The second application of the handkerchief had so increased the effect, that Jack found it impossible to check his laughter, while the cooper, whose attention was now for the first time drawn to his sister's face, burst out in a similar manner.
This more amazed Rachel than even Mrs. Crump's merriment.
"Even you, Timothy, join in ridiculing your sister!" she exclaimed, in an 'Et tu Brute,' tone.
"We don't mean to ridicule you, Rachel," gasped Mrs. Crump, with difficulty, "but we can't help laughing----"
"At the prospect of my death," uttered Rachel. "Well, I'm a poor forlorn creetur, I know; I haven't got a friend in the world. Even my nearest relations make sport of me, and when I speak of dying they shout their joy to my face."
"Yes," gasped Jack, "that's it exactly. It isn't your death we're laughing at, but your face."
"My face!" exclaimed the insulted spinster. "One would think I was a fright, by the way you laugh at it."
So you are," said Jack, in a state of semi-strangulation.
"To be called a fright to my face!" shrieked Rachel, "by my own nephew! This is too much. Timothy, I leave your house forever."
The excited maiden seized her hood, which was hanging from a nail, and hardly knowing what she did, was about to leave the house with no other protection, when she was arrested in her progress towards the door by the cooper, who stifled his laughter sufficiently to say: "Before you go, Rachel, just look in the glass."
Mechanically his sister did look, and her horrified eyes rested upon a face which streaked with inky spots and lines seaming it in every direction.
In her first confusion, Rachel did not understand the nature of her mishaps, but hastily jumped to the conclusion that she had been suddenly stricken by some terrible disease like the plague, whose ravages in London she had read of with the interest which one of her melancholy temperament might be expected to find in it.
Accordingly she began to wring her hands in an excess of terror, and exclaimed in tones of piercing anguish,--
"It is the fatal plague spot! I feel it; I know it! I am marked for the tomb. The sands of my life are fast running out!"
Jack broke into a fresh burst of merriment, so that an observer might, not without reason, have imagined him to be in imminent danger of suffocation.
"You'll kill me, Aunt Rachel; I know you will," he gasped out.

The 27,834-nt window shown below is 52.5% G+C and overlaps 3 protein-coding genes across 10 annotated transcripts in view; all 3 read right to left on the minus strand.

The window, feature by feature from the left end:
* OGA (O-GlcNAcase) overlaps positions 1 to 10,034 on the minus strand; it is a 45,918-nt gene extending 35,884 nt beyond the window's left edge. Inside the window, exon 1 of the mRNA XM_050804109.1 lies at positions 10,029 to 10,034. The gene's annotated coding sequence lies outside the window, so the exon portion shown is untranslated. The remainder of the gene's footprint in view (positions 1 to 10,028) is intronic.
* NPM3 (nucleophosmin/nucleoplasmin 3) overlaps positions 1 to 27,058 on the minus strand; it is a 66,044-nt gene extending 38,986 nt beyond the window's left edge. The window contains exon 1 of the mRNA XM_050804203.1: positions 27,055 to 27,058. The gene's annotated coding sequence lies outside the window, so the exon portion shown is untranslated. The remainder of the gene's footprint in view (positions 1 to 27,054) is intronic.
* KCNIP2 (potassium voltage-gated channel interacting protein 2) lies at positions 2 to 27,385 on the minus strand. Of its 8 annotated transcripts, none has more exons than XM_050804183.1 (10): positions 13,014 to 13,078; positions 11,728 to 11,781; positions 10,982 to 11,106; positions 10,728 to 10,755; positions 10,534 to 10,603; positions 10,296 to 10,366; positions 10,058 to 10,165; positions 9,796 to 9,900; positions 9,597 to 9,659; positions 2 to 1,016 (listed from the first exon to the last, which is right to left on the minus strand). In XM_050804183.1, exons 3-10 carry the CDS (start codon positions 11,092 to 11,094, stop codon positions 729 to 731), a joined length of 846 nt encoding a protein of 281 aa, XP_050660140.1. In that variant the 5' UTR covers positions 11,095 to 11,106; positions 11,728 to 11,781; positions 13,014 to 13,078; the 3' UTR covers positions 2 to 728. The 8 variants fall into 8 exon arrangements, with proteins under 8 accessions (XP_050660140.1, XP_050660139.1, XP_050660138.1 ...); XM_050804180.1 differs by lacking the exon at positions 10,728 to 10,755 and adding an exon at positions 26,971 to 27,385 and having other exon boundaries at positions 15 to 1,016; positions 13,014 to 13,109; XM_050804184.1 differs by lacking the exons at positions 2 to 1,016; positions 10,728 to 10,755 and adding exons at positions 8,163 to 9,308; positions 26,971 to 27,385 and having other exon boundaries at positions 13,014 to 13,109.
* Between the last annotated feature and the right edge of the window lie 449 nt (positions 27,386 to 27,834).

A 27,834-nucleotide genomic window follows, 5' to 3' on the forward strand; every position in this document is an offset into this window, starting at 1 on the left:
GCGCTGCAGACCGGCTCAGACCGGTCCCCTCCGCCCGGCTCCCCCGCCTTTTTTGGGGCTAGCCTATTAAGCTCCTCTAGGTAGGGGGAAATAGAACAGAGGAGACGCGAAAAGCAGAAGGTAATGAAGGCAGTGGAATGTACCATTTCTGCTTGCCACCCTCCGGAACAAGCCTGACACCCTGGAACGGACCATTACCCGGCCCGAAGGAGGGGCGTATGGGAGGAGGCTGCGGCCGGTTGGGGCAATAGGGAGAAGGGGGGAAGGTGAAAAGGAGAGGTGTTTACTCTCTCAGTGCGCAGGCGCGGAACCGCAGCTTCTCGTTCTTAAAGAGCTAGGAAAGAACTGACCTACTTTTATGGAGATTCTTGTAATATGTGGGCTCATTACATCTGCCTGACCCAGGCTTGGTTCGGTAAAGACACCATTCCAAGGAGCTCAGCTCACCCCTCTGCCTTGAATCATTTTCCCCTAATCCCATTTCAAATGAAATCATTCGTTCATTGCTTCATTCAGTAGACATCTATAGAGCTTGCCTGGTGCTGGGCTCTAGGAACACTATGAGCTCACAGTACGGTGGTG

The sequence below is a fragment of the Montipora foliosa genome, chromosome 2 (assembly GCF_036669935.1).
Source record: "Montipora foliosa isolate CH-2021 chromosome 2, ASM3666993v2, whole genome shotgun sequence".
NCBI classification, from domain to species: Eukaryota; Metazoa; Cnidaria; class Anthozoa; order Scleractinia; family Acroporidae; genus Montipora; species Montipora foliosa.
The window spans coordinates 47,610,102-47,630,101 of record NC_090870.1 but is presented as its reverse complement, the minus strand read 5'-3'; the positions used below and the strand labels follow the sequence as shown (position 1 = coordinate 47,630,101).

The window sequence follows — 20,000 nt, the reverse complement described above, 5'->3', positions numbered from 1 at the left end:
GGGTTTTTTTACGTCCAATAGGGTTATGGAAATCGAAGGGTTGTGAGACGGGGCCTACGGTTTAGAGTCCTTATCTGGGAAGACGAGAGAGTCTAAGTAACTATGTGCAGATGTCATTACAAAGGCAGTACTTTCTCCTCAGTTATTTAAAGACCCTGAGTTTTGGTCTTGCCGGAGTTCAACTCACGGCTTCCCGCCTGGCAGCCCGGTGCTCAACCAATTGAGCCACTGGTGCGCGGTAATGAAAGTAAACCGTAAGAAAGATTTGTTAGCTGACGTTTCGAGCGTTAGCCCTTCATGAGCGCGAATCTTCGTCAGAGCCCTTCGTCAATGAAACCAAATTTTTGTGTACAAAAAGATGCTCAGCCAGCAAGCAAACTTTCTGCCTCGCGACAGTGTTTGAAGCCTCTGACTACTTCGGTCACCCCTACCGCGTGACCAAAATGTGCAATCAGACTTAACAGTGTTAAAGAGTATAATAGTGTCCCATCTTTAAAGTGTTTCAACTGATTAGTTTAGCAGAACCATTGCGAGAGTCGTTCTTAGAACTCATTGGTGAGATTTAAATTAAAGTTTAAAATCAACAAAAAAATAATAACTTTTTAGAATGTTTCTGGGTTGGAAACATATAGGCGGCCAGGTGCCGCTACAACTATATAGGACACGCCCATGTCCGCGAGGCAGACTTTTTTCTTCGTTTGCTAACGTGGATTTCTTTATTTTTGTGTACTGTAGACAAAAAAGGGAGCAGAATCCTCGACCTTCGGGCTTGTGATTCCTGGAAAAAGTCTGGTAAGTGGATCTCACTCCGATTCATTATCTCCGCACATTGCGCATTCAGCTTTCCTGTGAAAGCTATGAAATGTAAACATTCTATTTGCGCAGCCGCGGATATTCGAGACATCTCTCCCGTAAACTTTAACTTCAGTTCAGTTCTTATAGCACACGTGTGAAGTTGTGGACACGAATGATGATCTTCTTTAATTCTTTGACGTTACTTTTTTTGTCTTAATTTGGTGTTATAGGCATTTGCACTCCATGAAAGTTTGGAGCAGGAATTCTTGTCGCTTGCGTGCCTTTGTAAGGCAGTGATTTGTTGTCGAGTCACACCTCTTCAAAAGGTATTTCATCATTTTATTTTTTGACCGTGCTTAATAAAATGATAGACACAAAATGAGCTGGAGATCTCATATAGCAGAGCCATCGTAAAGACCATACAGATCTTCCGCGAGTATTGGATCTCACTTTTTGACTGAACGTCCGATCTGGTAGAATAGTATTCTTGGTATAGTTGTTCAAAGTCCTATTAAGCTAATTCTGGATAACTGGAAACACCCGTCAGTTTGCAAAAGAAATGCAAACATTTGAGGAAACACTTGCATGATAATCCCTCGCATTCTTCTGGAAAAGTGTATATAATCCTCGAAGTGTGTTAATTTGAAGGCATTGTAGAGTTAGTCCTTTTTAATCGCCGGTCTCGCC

"You may order my coffin, Timothy," said Rachel, in a sepulchral tone. "I sha'n't live twenty-four hours. I've felt it coming on for a week past. I forgive you for all your ill-treatment. I should like to have some one go for the doctor, though I know I'm past help. I will go up to my chamber."
"I think," said the cooper, trying to look sober, "that you will find the cold-water treatment efficacious in removing the plague-spots, as you call them."
Rachel turned towards him with a puzzled look. Then, as her eyes rested, for the first time, upon the handkerchief which she had used, its appearance at once suggested a clew by which she was enabled to account for her own.
Somewhat ashamed of the emotion which she had betrayed, as well as the ridiculous figure which she had cut, she left the room abruptly, and did not make her appearance again till the next morning.
After this little episode, the conversation turned upon Jack's approaching journey.
"I don't know," said his mother, "but Rachel is right. Perhaps Jack isn't old enough, and hasn't had sufficient experience to undertake such a mission."
"Now, mother," expostulated Jack, "you ain't going to side against me, are you?"
"There is no better plan," said Mr. Crump, quietly, "and I have sufficient confidence in Jack's shrewdness and intelligence to believe he may be trusted in this business."
Jack looked gratified by this tribute to his powers and capacity, and determined to show that he was deserving of his father's favorable opinion.
The preliminaries were settled, and it was agreed that he should set out early the next morning. He went to bed with the brightest anticipations, and with the resolute determination to find Ida if she was anywhere in Philadelphia.